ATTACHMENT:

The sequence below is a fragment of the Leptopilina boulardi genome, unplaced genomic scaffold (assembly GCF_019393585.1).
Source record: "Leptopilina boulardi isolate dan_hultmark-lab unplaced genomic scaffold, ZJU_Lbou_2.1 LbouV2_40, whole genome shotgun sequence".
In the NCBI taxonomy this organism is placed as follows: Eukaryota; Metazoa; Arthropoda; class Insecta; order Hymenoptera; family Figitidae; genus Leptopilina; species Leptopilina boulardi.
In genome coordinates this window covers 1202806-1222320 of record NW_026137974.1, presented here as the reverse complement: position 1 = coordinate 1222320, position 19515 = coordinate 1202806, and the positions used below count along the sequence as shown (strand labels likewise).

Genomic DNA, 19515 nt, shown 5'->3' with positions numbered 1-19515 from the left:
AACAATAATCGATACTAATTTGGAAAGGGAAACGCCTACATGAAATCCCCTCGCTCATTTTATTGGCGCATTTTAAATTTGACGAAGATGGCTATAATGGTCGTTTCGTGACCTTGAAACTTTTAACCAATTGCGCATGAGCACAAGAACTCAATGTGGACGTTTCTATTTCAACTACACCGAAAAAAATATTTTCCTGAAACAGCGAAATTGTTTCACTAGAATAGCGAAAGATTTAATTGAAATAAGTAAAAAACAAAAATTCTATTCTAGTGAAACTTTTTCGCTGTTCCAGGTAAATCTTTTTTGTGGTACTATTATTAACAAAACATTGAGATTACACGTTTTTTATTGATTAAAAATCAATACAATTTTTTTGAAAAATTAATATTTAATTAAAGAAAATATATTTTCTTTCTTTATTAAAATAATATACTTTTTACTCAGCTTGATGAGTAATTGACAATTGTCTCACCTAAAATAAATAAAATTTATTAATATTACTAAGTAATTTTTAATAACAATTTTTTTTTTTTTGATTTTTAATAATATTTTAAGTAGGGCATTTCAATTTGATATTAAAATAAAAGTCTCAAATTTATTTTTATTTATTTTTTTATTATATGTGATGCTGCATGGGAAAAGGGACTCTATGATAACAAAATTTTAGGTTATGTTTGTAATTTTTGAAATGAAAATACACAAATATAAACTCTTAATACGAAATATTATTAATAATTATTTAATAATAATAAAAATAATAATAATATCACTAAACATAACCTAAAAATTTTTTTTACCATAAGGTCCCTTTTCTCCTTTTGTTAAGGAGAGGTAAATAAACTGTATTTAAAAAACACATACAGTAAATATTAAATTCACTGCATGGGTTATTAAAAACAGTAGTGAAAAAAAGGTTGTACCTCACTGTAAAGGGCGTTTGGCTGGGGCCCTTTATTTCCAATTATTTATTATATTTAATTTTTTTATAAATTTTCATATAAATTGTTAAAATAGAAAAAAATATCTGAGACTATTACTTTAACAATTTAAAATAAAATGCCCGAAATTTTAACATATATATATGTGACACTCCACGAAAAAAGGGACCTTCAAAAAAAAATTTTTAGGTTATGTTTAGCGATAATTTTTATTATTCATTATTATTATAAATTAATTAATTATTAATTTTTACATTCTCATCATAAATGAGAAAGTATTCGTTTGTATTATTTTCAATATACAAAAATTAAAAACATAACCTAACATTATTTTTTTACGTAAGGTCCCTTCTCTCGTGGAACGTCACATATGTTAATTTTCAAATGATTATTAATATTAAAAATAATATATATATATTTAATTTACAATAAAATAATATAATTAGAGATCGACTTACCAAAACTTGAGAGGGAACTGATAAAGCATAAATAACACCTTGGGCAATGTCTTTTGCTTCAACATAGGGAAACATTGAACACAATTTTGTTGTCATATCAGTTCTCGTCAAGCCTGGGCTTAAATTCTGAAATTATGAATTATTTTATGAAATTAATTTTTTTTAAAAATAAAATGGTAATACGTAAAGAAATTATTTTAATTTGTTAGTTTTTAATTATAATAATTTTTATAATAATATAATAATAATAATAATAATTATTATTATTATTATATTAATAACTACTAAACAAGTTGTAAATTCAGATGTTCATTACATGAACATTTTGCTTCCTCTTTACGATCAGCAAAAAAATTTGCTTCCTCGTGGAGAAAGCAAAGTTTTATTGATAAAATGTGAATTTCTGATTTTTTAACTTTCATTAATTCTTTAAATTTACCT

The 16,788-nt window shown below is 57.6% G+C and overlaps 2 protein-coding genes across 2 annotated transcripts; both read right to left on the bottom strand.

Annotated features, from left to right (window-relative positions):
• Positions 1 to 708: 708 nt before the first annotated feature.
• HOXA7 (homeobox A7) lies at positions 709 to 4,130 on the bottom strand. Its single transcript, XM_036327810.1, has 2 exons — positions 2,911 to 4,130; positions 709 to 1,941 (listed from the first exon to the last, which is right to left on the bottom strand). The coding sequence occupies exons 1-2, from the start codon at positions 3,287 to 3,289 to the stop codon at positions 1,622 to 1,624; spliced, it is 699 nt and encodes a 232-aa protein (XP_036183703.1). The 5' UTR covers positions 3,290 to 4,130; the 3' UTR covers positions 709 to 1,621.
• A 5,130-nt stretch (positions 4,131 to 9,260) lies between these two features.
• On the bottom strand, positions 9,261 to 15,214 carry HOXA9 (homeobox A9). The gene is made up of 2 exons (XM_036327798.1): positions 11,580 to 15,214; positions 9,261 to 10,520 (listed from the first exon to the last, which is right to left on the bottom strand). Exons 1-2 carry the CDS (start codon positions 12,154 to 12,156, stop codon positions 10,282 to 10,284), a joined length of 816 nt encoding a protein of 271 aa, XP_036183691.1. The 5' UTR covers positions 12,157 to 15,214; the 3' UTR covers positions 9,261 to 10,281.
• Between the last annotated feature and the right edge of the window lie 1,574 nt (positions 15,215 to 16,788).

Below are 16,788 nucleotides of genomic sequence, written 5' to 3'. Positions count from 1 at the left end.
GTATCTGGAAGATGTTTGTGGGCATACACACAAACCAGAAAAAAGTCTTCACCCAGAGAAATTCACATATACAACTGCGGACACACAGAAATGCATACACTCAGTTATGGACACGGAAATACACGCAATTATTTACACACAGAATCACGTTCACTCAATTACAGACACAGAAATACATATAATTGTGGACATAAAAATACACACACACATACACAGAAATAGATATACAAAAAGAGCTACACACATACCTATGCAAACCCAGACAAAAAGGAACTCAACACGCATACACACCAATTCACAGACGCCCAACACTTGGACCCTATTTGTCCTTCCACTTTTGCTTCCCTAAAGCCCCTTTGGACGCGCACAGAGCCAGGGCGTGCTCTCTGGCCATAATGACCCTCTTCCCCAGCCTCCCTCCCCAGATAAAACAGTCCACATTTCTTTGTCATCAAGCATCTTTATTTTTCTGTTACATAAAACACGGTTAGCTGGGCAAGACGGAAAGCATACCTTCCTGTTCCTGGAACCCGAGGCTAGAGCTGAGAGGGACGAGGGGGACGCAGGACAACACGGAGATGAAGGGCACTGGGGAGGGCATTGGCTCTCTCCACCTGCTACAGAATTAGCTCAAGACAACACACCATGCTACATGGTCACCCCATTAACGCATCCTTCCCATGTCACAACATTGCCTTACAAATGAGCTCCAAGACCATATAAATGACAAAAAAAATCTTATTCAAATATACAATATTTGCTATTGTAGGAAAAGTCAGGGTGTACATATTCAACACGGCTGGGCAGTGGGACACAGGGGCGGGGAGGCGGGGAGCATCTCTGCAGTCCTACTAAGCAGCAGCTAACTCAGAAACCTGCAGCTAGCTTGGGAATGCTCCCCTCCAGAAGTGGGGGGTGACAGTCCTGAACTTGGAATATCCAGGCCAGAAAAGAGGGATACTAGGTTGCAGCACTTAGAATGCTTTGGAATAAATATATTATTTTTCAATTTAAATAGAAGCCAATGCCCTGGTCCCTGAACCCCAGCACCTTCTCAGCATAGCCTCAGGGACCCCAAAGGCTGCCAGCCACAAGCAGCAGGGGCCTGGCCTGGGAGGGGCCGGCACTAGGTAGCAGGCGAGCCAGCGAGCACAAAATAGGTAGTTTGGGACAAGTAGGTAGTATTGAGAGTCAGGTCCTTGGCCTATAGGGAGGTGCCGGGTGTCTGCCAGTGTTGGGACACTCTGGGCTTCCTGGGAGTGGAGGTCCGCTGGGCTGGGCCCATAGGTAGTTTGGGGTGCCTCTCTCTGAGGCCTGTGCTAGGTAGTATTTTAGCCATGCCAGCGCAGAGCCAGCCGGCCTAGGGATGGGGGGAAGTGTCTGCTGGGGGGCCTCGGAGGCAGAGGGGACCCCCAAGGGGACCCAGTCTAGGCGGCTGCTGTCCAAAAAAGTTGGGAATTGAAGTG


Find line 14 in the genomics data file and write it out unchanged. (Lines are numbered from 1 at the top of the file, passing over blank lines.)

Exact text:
Below are 16,788 nucleotides of genomic sequence, written 5' to 3'. Positions count from 1 at the left end.